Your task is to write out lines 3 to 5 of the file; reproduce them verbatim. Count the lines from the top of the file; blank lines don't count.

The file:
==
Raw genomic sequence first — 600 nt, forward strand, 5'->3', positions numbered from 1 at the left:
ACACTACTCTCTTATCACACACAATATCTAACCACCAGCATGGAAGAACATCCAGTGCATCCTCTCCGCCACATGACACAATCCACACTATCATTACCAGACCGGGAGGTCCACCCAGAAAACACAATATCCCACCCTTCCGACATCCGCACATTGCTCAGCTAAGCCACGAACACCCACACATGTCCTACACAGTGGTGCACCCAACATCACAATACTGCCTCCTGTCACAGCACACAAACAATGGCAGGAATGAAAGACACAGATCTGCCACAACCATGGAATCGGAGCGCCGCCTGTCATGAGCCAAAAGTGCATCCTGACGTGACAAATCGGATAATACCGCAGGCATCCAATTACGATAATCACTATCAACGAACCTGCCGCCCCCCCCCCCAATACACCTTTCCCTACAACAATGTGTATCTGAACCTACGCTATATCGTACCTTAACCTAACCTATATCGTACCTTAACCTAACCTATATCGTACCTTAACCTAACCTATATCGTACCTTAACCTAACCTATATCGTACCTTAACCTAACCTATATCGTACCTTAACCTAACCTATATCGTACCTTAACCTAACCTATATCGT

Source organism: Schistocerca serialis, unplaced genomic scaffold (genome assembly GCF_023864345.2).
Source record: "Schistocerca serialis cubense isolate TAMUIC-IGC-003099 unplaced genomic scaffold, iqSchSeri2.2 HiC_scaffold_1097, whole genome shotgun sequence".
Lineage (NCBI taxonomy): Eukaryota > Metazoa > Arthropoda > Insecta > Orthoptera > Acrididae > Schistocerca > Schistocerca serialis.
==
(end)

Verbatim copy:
Source organism: Schistocerca serialis, unplaced genomic scaffold (genome assembly GCF_023864345.2).
Source record: "Schistocerca serialis cubense isolate TAMUIC-IGC-003099 unplaced genomic scaffold, iqSchSeri2.2 HiC_scaffold_1097, whole genome shotgun sequence".
Lineage (NCBI taxonomy): Eukaryota > Metazoa > Arthropoda > Insecta > Orthoptera > Acrididae > Schistocerca > Schistocerca serialis.